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The print station: The forgotten frontier for data breaches

Ron Arden, Vice President, Fasoo
Ron Arden, Vice President, Fasoo

Stealing personal information by printing it is nothing new, but most organizations probably don’t focus on it as a risk. In reality, 70 percent of businesses admit to experiencing one or more print-related data breaches and violations to data protection legislation could lead to fines of up to $850,000 in serious cases. More than three-quarters (76 percent) of organizations indicate that printing is critical or important to their business activities. So why do less than a quarter of businesses have a print security strategy? One possible explanation is that most news headlines put the focus on hackers or trusted insiders stealing digital files and not printed documents.

Case-in-point, a recent breach at the Montefiore Medical Center in New York received little media attention but offers an important reminder not to overlook the need for securing printers. In this situation, an employee stole names, addresses, dates of birth, Social Security numbers as well as the information of family members and health insurance details of more than 12,000 patients. The information was used to purchase clothing and other merchandise from some of New York’s finest department stores. The Montefiore employee was a trusted insider who sold the stolen information to a ring of seven others who perpetrated the crimes.

The employee in question printed thousands of patients’ records and sold them for $3 per copy to outside buyers. The hospital had no way of preventing or controlling this activity. The employee and her accomplices are now under arrest, but the hospital may face charges for violating HIPAA and patient privacy laws.

Taking a data-centric approach to your security can give you a more holistic view into how sensitive data is used in your organization.  Fasoo offers five tips for applying this approach to the creation of a security strategy in the enterprise. From restricted access and verification requirements for blocking documents containing sensitive information to watermarks that show who printed it, these features help regulate employee behavior and detect suspicious activity.

  • Set print control based on context

The policy restricts users from printing documents with PII (personally identifiable information), PHI (personal health information) or other sensitive information. Users can request to print sensitive information using an approval workflow. Print security policy is effective at all times, even if users use uncontrolled printing devices or if they are offline.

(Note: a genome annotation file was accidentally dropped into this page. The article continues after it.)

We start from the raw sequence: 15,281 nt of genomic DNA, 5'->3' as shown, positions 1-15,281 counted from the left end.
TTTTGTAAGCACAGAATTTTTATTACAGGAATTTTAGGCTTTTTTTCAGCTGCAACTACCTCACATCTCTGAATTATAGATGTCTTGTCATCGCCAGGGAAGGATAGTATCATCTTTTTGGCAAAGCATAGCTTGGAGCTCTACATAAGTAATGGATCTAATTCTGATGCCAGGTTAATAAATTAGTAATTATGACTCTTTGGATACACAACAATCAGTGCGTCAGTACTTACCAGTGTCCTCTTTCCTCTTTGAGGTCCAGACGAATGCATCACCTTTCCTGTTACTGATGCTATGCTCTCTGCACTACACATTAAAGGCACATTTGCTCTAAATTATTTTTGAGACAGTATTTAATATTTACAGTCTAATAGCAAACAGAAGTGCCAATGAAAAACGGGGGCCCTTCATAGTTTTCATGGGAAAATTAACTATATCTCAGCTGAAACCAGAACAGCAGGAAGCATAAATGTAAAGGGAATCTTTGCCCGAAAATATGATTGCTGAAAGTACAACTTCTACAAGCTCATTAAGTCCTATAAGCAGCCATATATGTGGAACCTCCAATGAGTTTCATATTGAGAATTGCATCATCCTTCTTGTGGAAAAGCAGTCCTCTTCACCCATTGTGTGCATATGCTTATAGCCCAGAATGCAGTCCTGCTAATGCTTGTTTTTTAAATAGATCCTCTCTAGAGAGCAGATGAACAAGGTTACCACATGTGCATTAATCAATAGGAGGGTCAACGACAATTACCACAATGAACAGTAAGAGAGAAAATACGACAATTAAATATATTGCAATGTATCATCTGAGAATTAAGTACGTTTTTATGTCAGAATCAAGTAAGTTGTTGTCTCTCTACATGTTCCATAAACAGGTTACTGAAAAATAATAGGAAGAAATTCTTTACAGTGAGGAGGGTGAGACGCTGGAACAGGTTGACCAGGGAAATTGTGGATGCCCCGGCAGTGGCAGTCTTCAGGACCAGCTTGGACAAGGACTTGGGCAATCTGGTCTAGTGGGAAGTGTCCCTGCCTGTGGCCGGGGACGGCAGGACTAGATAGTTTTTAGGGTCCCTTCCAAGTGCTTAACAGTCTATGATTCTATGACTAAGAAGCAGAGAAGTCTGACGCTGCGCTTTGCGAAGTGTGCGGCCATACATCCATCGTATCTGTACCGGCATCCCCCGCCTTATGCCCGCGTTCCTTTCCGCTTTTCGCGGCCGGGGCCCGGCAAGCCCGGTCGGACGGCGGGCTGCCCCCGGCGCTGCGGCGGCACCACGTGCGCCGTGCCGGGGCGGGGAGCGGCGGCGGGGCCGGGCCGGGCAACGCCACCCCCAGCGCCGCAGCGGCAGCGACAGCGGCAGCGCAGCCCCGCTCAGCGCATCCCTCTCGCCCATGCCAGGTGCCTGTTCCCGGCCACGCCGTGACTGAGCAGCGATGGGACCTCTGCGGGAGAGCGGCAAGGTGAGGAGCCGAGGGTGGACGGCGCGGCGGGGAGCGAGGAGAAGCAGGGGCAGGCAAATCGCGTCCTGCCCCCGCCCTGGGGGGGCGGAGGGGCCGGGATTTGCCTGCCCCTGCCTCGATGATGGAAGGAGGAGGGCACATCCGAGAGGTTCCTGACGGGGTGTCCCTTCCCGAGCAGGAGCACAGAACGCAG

• Require authentication prior to retrieving a printout

Users can only retrieve their printouts after authentication with a smartphone or tablet. Users can release print jobs at any printer. This policy does not require additional authentication devices like an RFID reader.  A web-based, pull-printing approval interface can be integrated with MFP devices.

  • Apply dynamic watermarks to printouts without user intervention

The policy enforces printing documents to physical or virtual printers with watermarks without user intervention.  Multiple watermark templates can be applied to different users, groups or documents. Dynamic watermark information includes user name, IP address, security classification, file name, company logo, time and date. 

  • Trace and manage printing activities

Printing activity logs include user name, IP address, security classification, file name (including original file if changed), time and date. Comprehensive logging can be set up for specific users or groups, and includes the actual content of documents in text or image format. 

  • Limit printing to virtual printers

By establishing a print quota, organizations can regulate the number of print jobs each employee is allowed to physically print and can encourage virtual printing. Virtual printing converts material and allows employees to save documents and web pages in various file formats. Additionally, it facilitates remote printing, or sharing of documents, via a Web server.

The healthcare industry needs to protect printed PII, PHI and other sensitive information from easily leaving the premises in order to meet HIPAA compliance. A comprehensive strategy including the solutions above offer not only protection of printed materials but breach detection when exposed. In order to avoid future Montefiore incidents, it is necessary to address the reality of insider threats of careless  – or malicious  – employees.